Romania-Insider.com has started a series of articles about Bucharest landmarks of architecture or history, which have witnessed the last century of what is now the Romanian capital, and noteworthy people who have helped build the Romanian capital as it is today. This project is supported by the Bucharest City Hall through the Public Monuments and Touristic Heritage Administration (AMPT), within the cultural program Bucharest-Centennial.
Admiral Vasile Urseanu is often associated with the Bucharest Astronomic Observatory, which he founded. But he was also one of the personalities that participated in some of the important moments of the history of the National Naval Forces and of Romania.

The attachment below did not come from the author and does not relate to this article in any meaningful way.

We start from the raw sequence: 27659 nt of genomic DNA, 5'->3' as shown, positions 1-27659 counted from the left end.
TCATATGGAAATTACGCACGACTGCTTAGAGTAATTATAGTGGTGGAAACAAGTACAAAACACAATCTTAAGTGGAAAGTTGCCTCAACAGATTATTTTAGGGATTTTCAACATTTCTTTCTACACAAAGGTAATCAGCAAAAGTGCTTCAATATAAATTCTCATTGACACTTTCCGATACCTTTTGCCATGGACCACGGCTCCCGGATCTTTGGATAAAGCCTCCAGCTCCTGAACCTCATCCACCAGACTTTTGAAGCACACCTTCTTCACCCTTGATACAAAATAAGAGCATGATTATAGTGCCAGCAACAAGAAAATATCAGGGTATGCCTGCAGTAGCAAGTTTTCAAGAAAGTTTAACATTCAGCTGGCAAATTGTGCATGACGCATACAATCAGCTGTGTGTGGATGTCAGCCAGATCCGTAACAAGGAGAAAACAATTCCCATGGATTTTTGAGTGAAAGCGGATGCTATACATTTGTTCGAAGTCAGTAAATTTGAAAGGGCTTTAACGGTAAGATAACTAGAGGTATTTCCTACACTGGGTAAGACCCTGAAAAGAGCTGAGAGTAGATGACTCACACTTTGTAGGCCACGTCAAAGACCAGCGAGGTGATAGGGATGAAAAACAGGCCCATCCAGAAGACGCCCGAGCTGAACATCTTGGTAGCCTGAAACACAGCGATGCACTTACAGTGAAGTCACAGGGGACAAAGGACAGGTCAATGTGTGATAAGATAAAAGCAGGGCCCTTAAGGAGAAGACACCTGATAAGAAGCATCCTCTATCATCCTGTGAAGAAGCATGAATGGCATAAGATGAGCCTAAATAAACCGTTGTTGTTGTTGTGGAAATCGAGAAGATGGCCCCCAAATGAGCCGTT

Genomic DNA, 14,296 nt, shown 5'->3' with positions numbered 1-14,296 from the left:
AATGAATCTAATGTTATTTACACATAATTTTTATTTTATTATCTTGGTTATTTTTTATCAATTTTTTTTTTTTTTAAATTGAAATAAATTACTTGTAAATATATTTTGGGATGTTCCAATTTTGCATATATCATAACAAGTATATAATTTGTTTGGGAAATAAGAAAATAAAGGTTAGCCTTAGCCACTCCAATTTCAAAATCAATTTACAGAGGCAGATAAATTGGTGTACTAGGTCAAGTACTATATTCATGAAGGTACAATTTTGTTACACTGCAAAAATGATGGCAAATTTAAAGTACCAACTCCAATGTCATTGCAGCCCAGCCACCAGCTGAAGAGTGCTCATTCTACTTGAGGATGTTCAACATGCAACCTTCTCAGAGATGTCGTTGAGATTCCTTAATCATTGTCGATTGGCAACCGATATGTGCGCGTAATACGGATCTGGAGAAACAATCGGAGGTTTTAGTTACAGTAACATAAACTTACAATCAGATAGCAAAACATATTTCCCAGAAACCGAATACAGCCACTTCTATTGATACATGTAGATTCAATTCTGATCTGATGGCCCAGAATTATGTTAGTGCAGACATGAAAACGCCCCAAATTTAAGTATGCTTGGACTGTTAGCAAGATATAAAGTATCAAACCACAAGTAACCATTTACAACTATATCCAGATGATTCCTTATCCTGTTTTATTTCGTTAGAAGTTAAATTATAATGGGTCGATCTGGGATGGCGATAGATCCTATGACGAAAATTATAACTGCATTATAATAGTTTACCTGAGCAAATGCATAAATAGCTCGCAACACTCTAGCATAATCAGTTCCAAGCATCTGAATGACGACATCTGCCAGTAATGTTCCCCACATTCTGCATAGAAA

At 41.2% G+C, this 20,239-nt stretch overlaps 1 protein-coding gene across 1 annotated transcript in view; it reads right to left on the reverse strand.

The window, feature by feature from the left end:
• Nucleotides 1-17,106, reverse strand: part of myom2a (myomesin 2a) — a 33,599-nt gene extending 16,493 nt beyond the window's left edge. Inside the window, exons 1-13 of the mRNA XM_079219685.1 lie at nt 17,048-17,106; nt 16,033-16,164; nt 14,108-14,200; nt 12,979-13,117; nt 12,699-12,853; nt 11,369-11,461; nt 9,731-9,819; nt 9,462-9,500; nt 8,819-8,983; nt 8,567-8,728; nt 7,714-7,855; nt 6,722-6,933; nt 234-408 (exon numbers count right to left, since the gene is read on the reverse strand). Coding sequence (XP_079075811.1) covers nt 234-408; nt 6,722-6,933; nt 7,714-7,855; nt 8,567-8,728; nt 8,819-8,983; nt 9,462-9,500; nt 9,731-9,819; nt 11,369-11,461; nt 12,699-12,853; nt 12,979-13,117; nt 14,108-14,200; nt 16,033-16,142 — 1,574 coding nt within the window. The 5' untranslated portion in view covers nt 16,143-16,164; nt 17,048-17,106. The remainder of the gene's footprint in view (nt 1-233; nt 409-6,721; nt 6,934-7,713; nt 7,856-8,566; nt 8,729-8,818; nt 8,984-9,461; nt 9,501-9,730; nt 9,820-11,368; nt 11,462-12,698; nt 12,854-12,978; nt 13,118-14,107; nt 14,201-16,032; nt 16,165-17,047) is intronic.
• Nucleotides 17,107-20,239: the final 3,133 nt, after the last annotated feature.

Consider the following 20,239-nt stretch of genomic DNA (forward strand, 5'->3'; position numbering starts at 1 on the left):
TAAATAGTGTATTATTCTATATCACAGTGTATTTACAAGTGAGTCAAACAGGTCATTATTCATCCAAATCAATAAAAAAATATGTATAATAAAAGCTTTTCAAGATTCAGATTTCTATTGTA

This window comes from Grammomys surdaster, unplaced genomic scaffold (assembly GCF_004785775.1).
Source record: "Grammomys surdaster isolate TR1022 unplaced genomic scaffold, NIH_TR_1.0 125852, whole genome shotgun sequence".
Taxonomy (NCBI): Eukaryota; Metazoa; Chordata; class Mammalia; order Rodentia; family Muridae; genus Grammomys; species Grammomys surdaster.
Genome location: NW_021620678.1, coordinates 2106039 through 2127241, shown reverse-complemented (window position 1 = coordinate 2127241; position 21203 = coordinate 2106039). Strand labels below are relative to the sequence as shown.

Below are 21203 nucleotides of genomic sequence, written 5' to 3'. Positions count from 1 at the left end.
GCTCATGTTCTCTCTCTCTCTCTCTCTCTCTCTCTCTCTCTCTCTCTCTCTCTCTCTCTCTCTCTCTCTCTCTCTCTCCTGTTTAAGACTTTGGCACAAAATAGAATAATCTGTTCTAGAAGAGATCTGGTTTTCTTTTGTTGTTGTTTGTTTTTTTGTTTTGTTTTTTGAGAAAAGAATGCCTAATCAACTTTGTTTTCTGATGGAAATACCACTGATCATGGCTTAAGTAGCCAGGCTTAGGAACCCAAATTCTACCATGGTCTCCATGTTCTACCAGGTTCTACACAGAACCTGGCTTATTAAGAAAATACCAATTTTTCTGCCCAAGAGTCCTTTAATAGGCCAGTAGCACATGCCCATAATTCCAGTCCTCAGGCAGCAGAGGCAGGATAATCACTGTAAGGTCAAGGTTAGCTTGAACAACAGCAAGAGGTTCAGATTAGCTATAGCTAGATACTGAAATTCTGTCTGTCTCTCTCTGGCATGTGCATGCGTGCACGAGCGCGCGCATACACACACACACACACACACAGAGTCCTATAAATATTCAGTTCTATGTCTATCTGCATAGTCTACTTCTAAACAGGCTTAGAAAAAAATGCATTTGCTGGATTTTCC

Urseanu was born in Bucharest, in 1848, the year when several revolutionary movements in the Romanian provinces marked a first step in the process of asserting a shared national identity, a process which culminated with the Great Union of 1918.
Upon finishing the studies at the St. Sava High School and graduating from the military school for infantry officers in Bucharest, in 1868, as second lieutenant, he pursued a career in the military navy. After getting enrolled in the Flotilla, he worked as a second officer on the ship Romania, and then on the ship Ștefan cel Mare, until 1872.